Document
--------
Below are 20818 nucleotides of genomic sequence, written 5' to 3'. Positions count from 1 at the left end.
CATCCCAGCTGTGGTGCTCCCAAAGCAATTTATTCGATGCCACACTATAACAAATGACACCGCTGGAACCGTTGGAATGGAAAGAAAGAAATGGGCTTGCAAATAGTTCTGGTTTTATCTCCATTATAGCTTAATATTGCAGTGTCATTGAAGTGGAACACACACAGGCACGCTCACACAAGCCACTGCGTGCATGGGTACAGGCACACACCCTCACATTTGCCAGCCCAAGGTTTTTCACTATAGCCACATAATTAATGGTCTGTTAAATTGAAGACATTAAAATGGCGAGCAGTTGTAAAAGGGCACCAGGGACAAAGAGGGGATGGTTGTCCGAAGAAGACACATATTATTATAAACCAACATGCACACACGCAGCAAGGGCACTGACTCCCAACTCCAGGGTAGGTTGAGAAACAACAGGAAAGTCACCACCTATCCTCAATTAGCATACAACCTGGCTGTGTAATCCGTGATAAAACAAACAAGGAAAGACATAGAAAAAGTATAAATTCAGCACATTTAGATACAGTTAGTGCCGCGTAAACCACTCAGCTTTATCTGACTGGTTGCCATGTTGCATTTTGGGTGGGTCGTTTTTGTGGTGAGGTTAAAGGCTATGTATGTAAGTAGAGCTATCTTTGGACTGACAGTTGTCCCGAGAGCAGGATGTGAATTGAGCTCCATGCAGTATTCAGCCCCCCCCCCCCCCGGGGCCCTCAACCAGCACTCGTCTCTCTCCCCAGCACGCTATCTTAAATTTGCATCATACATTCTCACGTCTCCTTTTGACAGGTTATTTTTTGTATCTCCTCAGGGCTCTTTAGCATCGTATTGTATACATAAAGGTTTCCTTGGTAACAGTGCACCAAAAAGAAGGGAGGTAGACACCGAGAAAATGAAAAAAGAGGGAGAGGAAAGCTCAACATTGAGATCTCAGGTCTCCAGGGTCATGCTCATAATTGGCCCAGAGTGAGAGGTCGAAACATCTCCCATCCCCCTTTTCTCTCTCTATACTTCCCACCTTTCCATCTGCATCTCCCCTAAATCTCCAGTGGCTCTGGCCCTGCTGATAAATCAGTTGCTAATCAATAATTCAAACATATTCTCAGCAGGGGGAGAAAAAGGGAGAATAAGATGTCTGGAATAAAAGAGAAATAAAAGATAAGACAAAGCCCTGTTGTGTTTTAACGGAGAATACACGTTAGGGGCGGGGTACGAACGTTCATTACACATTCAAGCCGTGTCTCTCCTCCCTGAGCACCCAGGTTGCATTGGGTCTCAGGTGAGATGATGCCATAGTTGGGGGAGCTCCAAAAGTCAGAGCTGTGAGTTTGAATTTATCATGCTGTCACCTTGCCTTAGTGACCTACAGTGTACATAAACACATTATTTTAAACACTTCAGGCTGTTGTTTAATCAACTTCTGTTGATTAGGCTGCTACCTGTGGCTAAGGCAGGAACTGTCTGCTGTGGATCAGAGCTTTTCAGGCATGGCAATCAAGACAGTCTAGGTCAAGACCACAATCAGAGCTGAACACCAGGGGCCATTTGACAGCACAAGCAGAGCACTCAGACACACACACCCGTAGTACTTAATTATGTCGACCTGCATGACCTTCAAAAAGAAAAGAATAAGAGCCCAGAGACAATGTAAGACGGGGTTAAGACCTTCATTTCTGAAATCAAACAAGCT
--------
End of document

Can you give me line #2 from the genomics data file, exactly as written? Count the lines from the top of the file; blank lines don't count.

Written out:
CATCCCAGCTGTGGTGCTCCCAAAGCAATTTATTCGATGCCACACTATAACAAATGACACCGCTGGAACCGTTGGAATGGAAAGAAAGAAATGGGCTTGCAAATAGTTCTGGTTTTATCTCCATTATAGCTTAATATTGCAGTGTCATTGAAGTGGAACACACACAGGCACGCTCACACAAGCCACTGCGTGCATGGGTACAGGCACACACCCTCACATTTGCCAGCCCAAGGTTTTTCACTATAGCCACATAATTAATGGTCTGTTAAATTGAAGACATTAAAATGGCGAGCAGTTGTAAAAGGGCACCAGGGACAAAGAGGGGATGGTTGTCCGAAGAAGACACATATTATTATAAACCAACATGCACACACGCAGCAAGGGCACTGACTCCCAACTCCAGGGTAGGTTGAGAAACAACAGGAAAGTCACCACCTATCCTCAATTAGCATACAACCTGGCTGTGTAATCCGTGATAAAACAAACAAGGAAAGACATAGAAAAAGTATAAATTCAGCACATTTAGATACAGTTAGTGCCGCGTAAACCACTCAGCTTTATCTGACTGGTTGCCATGTTGCATTTTGGGTGGGTCGTTTTTGTGGTGAGGTTAAAGGCTATGTATGTAAGTAGAGCTATCTTTGGACTGACAGTTGTCCCGAGAGCAGGATGTGAATTGAGCTCCATGCAGTATTCAGCCCCCCCCCCCCCCGGGGCCCTCAACCAGCACTCGTCTCTCTCCCCAGCACGCTATCTTAAATTTGCATCATACATTCTCACGTCTCCTTTTGACAGGTTATTTTTTGTATCTCCTCAGGGCTCTTTAGCATCGTATTGTATACATAAAGGTTTCCTTGGTAACAGTGCACCAAAAAGAAGGGAGGTAGACACCGAGAAAATGAAAAAAGAGGGAGAGGAAAGCTCAACATTGAGATCTCAGGTCTCCAGGGTCATGCTCATAATTGGCCCAGAGTGAGAGGTCGAAACATCTCCCATCCCCCTTTTCTCTCTCTATACTTCCCACCTTTCCATCTGCATCTCCCCTAAATCTCCAGTGGCTCTGGCCCTGCTGATAAATCAGTTGCTAATCAATAATTCAAACATATTCTCAGCAGGGGGAGAAAAAGGGAGAATAAGATGTCTGGAATAAAAGAGAAATAAAAGATAAGACAAAGCCCTGTTGTGTTTTAACGGAGAATACACGTTAGGGGCGGGGTACGAACGTTCATTACACATTCAAGCCGTGTCTCTCCTCCCTGAGCACCCAGGTTGCATTGGGTCTCAGGTGAGATGATGCCATAGTTGGGGGAGCTCCAAAAGTCAGAGCTGTGAGTTTGAATTTATCATGCTGTCACCTTGCCTTAGTGACCTACAGTGTACATAAACACATTATTTTAAACACTTCAGGCTGTTGTTTAATCAACTTCTGTTGATTAGGCTGCTACCTGTGGCTAAGGCAGGAACTGTCTGCTGTGGATCAGAGCTTTTCAGGCATGGCAATCAAGACAGTCTAGGTCAAGACCACAATCAGAGCTGAACACCAGGGGCCATTTGACAGCACAAGCAGAGCACTCAGACACACACACCCGTAGTACTTAATTATGTCGACCTGCATGACCTTCAAAAAGAAAAGAATAAGAGCCCAGAGACAATGTAAGACGGGGTTAAGACCTTCATTTCTGAAATCAAACAAGCT